An insightful illumination of author Paul Bowles’ original and lesser-known career as an avant-garde composer, Owsley Brown’s Night Waltz is an elegant and soulful document of discovery. Interviewed in Morocco during the last months of his life, Bowles journeys back to his early years as a contemporary and occasional collaborator of other such iconic figures as Aaron Copland, Virgil Thomson and Orson Welles. Bowles’ uncut compositions–performed by the Eos Orchestra–are punctuated with stunning visual essays by filmmakers Nathaniel Dorsky and Rudy Burckhardt. Long after retiring from his more well-known profession, Bowles kept music as a vital part of his life, tapping out fresh rhythms on his Tangier table tops until the end of his days.
They’re back, and they’re one louder. Spinal Tap return with this feature-length ‘rockumentary’, in which the band members – Nigel Tufnel, David St Hubbins and Derek Smalls – reveal where they are now, and take us back to where it all began; Squatney, London. Also on hand are familiar faces from the band’s past, Marty Di Bergi, Artie Fufkin and Jeanine, founder and owner of itchy Irish clothing shop Potato Republic.
Jonnie has just started a new band in Berlin but the new capital is suffering racial tension and growing pains since the fall of the wall. Rising prices, housing shortages, and cut-throat speculation threatens the existence of the Rock house where she and other bands rehearse. The community is at stake and her new boyfriends subversive group have a plan to strike back.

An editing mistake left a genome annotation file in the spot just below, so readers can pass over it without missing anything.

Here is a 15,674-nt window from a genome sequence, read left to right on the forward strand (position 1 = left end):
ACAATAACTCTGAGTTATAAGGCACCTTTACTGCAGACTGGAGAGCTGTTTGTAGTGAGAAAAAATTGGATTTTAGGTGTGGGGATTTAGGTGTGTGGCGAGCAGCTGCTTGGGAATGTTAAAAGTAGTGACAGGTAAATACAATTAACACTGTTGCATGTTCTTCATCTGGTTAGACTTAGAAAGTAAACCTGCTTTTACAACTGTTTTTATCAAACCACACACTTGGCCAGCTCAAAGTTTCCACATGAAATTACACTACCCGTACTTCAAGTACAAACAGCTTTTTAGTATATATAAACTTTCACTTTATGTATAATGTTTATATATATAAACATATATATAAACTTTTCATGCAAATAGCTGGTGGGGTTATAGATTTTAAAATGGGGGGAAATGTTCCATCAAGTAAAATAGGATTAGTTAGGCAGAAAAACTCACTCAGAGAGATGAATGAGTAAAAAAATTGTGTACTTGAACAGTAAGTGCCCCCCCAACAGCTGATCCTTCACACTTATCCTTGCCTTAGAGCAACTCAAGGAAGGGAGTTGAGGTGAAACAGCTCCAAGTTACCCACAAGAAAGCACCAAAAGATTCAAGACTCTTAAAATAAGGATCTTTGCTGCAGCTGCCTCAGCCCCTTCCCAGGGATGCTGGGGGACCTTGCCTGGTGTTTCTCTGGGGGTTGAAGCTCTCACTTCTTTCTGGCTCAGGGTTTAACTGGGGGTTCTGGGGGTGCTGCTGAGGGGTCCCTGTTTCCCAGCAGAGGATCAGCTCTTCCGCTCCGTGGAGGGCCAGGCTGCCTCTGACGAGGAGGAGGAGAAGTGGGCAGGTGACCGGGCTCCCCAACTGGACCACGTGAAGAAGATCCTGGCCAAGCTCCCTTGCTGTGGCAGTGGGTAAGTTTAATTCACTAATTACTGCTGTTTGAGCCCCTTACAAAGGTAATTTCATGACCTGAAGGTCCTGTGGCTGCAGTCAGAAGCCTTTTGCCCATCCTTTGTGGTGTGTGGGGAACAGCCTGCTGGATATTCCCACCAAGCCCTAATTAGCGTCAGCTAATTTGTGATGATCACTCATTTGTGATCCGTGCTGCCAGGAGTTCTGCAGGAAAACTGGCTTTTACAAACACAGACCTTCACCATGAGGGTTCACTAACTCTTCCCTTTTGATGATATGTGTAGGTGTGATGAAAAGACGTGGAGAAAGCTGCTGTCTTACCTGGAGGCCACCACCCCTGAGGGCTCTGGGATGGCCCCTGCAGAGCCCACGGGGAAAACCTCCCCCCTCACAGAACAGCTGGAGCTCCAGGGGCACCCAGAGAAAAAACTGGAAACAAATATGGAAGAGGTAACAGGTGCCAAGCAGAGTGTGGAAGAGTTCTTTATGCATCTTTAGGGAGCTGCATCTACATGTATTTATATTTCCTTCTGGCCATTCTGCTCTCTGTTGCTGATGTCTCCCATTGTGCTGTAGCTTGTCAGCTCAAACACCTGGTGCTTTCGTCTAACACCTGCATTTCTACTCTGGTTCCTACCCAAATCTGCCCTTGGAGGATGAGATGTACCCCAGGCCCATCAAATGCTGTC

Director Robert Altman’s 1996 film, Kansas City – a jazz-tinged melodrama about a corrupt politician and a determined gangster – was notable if only for some remarkable 1930s music as arranged by the innovative John Cale. This documentary is the offspring of that movie, featuring sessions recorded on the set of the earlier film. With Jazz ’34‘s pumping, grinding blues all set to elevate the spirits.
The early 1970s were very good to glam rockers Slade. In their native Britain, they invaded the charts with 17 Top 20 hits, including six at #1. Devoted fans couldnt play Slades anthem-rock loud enough, and the band played to packed clubs and concert halls all across the country. Like The Beatles and The Who, Slade too was seduced by the call of celluloid. In 1975, the band answered that call, starring in the critically lauded Slade in Flame. A darker kind of Spinal Tap, the film features the band starring as a fictitious version of themselves, while taking a gritty, realistic look at the underbelly of the music industry, where hustlers, sharks and managers prey upon hot new bands.
Documentary about the legendary musician and infamous wild man Hasil Adkins. Filming takes place in Adkins’ own yard, his shack, and at various concerts. Adkins is notable for helping create an entirely new form of rock/rockabilly/country fusion, which he plays entirely by himself (with a guitar and drums simultaneously).